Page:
TORONTO – The rod is stainless steel, 16 to 18 inches long, with holes where the screws once were. It sits in a box with Dino Ciccarelli’s other hockey memorabilia. I say “other memorabilia,” because that rod is as much a symbol of Ciccarelli’s hockey career as the pictures and trophies and jerseys and blow-up dinosaur dolls – even as much as the ring Ciccarelli slipped on Monday when he was inducted into the Hall of Fame.
It might be more of a symbol than any of those things.
“It’s amazing,” Ciccarelli said. “It’s bent a little bit now. I don’t know why. Maybe something to do with my femur, but I can’t explain it. All I know is, whatever they did, it worked.”
Before Ciccarelli was a Hall of Famer, before he scored 608 goals and 1,200 points in the NHL, he was an undrafted free agent. No one wanted to take a chance on him. He had scored 72 goals for the London Knights of the Ontario Hockey League in 1977-78 – two more than Wayne Gretzky scored in that league that season – but then came a practice, a two-on-none drill, a rut, a tumble into the boards and a badly broken right femur.
“It snapped,” Ciccarelli said. “You could hear it all over the arena. It was awful.”
The rod was inserted to stabilize the bone. It was taken out a year later, but the leg didn’t feel the same. It didn’t feel the same for two years. And Ciccarelli already had two strikes against him: his height and weight.
Ciccarelli was listed as a 5-foot-10, 185-pound winger as an NHLer, and this wasn’t the speed-and-skill NHL of today. “The emphasis was on big, strong wingers,” said Jimmy Devellano, a fellow inductee Monday, who scouted Ciccarelli for the New York Islanders at the time. “And Dino was not a big guy.”
“What’s the old saying?” Ciccarelli said. “The bigger guys had to prove they couldn’t play, and the smaller guys had to prove they could play. It’s actually the reverse of that now. … I think this current era would probably have been a little easier for me – easier on the body, too.”
The injury and long recovery got Ciccarelli down. But he didn’t give up. “A lot of people helped me just to hold onto that dream, especially my dad,” Ciccarelli said. “I wasn’t going to let a broken leg get in the way of stopping my dream.”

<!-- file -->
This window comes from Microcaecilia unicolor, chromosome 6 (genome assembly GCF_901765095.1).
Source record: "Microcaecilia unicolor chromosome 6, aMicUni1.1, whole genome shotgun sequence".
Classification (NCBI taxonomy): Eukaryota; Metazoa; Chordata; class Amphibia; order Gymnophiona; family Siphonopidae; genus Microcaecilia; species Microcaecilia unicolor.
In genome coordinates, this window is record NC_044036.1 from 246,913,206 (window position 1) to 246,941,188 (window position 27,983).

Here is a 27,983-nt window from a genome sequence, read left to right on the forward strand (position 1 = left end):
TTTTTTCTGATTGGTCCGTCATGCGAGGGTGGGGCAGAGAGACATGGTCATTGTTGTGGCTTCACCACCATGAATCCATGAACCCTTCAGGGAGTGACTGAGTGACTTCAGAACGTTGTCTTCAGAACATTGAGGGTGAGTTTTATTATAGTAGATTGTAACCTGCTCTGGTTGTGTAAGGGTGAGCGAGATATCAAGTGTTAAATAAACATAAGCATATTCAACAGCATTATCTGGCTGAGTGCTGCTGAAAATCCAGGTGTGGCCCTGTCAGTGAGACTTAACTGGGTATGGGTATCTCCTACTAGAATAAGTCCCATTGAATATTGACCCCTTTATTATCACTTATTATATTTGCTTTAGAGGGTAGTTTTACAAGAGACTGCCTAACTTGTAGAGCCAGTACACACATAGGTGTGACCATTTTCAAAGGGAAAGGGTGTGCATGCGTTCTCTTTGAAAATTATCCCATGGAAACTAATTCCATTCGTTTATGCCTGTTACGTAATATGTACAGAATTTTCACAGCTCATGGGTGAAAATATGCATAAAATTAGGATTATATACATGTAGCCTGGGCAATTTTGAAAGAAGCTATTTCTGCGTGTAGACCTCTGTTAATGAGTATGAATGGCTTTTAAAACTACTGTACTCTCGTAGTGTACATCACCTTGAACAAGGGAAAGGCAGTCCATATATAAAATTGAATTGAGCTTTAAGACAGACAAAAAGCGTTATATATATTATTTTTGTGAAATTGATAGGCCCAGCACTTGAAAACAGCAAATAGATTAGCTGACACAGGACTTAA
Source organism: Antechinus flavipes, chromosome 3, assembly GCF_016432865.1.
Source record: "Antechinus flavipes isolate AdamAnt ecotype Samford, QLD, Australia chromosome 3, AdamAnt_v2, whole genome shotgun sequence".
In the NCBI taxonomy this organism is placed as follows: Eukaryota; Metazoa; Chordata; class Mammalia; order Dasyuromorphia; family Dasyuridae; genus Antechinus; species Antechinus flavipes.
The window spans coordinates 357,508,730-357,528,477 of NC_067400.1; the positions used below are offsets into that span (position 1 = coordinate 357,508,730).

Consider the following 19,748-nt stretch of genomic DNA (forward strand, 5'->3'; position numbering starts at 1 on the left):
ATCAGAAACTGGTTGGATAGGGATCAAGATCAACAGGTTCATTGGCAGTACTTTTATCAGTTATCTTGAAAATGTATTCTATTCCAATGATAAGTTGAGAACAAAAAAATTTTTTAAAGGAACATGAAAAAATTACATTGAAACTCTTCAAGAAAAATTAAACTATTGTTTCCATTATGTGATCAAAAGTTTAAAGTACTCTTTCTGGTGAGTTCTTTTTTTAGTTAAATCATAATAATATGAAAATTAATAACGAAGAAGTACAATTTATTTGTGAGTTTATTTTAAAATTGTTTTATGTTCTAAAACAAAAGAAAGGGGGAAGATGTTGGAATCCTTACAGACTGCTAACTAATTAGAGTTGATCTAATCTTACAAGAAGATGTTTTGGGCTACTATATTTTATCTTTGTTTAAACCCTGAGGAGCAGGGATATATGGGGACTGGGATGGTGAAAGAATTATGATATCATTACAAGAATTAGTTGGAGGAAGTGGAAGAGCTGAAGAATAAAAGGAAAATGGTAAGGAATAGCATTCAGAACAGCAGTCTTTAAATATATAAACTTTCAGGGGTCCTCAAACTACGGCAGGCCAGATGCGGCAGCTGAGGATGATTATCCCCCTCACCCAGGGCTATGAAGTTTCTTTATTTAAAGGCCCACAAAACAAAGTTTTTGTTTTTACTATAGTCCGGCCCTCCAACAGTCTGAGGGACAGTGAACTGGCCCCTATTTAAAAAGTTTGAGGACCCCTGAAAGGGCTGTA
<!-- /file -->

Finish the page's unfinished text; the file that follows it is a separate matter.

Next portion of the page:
Ciccarelli’s dad, Vic, had come to Canada from Italy. He had raised a family in a small house without much money in Sarnia, Ontario. He had taught Dino to never be intimated, to never be satisfied. “If we lost, I could have done more to help the team,” Ciccarelli said, “and if we won and I got a couple goals, well, I could have got three or four.”
Even though Ciccarelli scored 50 goals for the Knights in 1979-80, it wasn’t enough. He had to sign a two-way contract with the Minnesota North Stars. He had to prove himself with the Oklahoma City Stars of the Central Hockey League. But in his first full NHL season, he scored 55 goals.
Ciccarelli kept scoring and scoring – playing for the North Stars, Washington Capitals, Detroit Red Wings, Tampa Bay Lightning and Florida Panthers over 19 seasons. He became only the ninth player in NHL history to score 600 goals. Despite his size, he was famous for parking himself in front of the net, taking abuse and dishing it out.
“He wasn’t a big guy,” said Hall of Fame winger Luc Robitaille, who scored many of his 668 goals in front of the net, too, but without the nastiness. “Not everyone said he was going to be successful, but man, when he was on the ice, you knew he was on the ice, because someone was going to whacked. If there was a whistle around the net, you knew he was always involved. He played hard. He played hard every game.”
“It’d hurt, but it would still feel good,” Ciccarelli said. “That’s why we play the game. That’s part of competing and having fun. My dad taught me you’ve got to have fun. You’ve got to have passion for the game. It’s going to come with bumps and bruises along the way, but you just suck that up.”
For so many years, Ciccarelli fought to make the NHL, to stay in the NHL, to rank with the best in the NHL. He did it on the ice and even at the bargaining table. He acted as his own agent at times, and Devellano squabbled with him over contracts as senior vice president of the Red Wings. “As hard as Dino played on the ice,” Devellano said, “he played hard when it came time to get a contract.”
Of course he did. The way Ciccarelli looked at it, the North Stars had traded him to the Capitals in 1989 for Mike Gartner and Larry Murphy, both eventual Hall of Famers. He wanted what he was due. He remembered what his dad taught him. “When you’re negotiating, they’re trying to intimidate you,” Ciccarelli said. “It’s just like playing a game, you know? You don’t back down.”
But the Hall of Fame has humbled him.
His dad died in 2006. His mother, Celeste, died in February. He brought home boxes of memorabilia his mother had saved, and he went through everything – the pictures and trophies and jerseys and blow-up dinosaurs and, of course, the rod. “It’s like a trophy,” he said. He was going through all of it, anyway. Then the Hall called June 22, and soon Hall officials were going through all of it, too, to put together an exhibit.
“It seems like yesterday I was Davey Keon on the streets, in my basement, playing with my brothers with a rolled-tin-foil ball and knocking each other, putting holes in the drywall,” Ciccarelli said. “Then going into junior when I was 16, watching [Darryl] Sittler and [Lanny] MacDonald and all those guys and idolizing them, I kind of still feel like a kid a little bit. It just doesn’t feel right, having my name mentioned with all these greats.”
Dino, you were never intimidated before. No need to be now.